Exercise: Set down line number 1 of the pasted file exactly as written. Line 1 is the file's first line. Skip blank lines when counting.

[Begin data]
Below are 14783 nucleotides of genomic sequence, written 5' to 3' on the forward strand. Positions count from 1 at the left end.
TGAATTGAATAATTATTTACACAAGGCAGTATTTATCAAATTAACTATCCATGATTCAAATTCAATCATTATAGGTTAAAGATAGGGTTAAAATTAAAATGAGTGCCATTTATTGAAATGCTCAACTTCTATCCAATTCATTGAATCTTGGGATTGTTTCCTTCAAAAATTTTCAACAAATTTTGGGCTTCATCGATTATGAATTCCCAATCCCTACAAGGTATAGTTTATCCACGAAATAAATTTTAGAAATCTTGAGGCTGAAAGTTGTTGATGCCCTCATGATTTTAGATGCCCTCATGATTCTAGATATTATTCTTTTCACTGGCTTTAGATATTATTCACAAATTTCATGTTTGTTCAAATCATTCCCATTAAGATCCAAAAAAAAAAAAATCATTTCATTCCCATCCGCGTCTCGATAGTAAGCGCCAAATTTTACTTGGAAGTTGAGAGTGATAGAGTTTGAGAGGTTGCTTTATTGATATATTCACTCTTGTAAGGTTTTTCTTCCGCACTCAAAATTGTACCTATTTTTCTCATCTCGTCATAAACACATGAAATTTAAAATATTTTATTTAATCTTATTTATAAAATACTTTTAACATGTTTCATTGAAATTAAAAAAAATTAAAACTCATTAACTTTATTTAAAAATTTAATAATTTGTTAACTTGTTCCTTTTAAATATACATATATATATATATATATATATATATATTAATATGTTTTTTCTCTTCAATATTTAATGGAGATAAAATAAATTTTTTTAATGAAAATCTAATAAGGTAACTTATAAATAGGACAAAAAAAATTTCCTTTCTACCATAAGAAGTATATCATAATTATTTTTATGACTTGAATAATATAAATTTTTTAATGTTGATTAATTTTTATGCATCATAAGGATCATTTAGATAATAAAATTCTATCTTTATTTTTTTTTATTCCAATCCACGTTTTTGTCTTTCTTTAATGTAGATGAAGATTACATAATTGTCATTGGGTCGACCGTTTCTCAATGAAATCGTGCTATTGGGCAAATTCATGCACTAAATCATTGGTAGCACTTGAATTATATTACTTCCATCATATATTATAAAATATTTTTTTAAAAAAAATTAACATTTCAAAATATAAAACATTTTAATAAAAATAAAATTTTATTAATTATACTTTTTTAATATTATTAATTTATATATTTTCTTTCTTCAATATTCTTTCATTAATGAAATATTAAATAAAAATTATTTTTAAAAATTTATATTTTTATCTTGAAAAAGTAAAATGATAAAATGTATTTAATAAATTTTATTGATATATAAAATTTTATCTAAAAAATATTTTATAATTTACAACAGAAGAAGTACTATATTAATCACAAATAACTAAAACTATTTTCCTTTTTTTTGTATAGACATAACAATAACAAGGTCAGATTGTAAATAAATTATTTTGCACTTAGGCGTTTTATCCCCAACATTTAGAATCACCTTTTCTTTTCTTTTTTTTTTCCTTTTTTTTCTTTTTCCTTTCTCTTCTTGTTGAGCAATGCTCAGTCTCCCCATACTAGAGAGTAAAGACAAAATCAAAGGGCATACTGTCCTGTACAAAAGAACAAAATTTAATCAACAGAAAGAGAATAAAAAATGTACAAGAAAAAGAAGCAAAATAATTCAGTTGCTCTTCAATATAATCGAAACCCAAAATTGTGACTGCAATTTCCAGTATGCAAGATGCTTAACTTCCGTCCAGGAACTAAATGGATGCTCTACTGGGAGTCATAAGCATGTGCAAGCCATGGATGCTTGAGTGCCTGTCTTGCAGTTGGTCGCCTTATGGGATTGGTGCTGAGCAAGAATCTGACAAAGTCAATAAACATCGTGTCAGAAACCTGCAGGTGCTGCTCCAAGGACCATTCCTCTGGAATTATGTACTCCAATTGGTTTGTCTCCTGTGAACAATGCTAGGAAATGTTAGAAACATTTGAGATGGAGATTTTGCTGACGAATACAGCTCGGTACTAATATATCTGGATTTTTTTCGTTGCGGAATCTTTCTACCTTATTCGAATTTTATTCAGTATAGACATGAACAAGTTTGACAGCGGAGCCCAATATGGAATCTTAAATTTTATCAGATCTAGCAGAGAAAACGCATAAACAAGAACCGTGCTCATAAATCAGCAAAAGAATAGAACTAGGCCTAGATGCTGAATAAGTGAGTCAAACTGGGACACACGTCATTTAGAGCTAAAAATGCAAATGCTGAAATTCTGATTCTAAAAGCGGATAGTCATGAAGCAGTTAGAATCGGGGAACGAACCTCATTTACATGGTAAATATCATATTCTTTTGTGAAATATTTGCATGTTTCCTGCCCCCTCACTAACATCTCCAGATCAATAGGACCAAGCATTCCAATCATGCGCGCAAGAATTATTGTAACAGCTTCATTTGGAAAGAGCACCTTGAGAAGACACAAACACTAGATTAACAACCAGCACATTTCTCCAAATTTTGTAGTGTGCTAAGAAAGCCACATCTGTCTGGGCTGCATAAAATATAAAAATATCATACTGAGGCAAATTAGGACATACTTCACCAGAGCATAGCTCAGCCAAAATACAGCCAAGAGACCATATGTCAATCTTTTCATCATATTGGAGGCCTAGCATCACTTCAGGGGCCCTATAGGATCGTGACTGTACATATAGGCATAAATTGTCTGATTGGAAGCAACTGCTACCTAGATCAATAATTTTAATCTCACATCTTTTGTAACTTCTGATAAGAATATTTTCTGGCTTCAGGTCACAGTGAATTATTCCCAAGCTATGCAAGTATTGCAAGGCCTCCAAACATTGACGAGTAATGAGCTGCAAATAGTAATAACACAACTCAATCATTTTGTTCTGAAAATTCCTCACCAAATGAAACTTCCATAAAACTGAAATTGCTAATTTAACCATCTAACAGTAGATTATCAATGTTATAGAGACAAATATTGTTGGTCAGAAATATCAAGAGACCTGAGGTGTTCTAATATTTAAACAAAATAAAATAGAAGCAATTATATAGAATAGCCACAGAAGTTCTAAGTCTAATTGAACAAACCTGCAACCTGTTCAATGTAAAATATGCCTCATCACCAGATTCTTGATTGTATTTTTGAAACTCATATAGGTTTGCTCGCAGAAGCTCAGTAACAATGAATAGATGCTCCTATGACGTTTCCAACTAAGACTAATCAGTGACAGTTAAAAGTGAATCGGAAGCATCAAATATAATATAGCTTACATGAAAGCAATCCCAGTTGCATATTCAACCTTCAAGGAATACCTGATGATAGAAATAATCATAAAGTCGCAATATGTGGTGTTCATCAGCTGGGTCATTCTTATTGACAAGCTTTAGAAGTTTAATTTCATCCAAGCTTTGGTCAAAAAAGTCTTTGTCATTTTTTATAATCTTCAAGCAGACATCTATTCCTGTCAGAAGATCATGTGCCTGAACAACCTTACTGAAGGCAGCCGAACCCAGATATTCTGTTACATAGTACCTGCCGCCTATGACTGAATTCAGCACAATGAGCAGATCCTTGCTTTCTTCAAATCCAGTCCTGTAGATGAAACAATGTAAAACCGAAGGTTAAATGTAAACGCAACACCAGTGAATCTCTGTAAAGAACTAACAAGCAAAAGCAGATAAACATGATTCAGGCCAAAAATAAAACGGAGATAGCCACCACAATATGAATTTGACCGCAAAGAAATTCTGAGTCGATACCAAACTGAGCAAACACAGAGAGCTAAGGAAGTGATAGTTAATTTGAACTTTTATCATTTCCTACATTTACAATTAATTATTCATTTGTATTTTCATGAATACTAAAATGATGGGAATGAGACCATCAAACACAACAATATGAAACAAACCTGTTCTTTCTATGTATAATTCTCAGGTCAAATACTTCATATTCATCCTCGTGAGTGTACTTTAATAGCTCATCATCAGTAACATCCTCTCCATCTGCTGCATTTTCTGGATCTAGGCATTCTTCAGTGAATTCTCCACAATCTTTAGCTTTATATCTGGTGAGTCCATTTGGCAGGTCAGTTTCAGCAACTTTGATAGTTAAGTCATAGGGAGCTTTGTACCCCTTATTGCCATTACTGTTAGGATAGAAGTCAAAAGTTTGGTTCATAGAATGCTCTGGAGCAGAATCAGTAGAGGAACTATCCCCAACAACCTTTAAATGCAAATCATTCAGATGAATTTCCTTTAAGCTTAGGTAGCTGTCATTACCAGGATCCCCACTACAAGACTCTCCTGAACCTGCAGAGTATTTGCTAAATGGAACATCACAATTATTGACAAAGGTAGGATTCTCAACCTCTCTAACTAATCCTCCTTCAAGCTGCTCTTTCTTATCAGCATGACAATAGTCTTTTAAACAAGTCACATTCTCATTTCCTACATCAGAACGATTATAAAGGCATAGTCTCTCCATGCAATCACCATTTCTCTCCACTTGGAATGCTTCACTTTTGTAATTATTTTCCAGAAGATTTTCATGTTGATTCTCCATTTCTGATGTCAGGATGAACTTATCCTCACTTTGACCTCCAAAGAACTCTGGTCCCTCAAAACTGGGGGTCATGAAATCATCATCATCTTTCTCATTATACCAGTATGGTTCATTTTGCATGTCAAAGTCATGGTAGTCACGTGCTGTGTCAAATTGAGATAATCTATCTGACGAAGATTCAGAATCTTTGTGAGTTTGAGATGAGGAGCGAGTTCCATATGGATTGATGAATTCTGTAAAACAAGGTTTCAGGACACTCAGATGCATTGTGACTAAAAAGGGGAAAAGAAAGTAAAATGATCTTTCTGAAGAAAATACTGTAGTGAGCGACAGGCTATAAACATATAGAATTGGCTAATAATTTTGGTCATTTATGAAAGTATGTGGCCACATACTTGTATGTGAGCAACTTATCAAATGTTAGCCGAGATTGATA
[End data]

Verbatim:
Below are 14783 nucleotides of genomic sequence, written 5' to 3' on the forward strand. Positions count from 1 at the left end.